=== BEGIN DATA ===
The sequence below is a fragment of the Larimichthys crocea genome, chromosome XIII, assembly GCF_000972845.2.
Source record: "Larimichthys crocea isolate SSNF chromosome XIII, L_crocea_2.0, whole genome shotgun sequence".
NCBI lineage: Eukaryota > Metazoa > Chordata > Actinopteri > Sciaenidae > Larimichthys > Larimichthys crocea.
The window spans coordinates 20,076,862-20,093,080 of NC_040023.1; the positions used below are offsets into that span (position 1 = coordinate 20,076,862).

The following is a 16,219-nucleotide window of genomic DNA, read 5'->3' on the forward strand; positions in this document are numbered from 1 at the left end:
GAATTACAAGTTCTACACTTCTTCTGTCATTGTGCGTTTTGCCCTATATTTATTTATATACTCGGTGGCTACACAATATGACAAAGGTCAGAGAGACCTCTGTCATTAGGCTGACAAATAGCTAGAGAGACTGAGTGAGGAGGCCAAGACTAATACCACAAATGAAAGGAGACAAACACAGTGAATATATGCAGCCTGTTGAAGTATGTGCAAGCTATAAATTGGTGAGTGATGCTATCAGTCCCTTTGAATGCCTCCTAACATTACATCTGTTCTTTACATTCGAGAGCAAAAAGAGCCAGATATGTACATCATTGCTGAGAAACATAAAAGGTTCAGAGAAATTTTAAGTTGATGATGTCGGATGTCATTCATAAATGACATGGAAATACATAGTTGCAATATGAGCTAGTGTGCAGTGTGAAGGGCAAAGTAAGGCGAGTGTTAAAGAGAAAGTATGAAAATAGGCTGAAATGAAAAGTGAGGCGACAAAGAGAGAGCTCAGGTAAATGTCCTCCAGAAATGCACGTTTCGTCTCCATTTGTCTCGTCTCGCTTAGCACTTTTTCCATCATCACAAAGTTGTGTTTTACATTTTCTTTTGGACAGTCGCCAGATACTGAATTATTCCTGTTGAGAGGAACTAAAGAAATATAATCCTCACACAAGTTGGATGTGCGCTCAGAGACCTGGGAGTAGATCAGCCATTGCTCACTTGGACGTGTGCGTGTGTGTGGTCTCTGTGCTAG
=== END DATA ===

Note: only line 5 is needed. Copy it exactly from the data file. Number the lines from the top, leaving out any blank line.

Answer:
The following is a 16,219-nucleotide window of genomic DNA, read 5'->3' on the forward strand; positions in this document are numbered from 1 at the left end: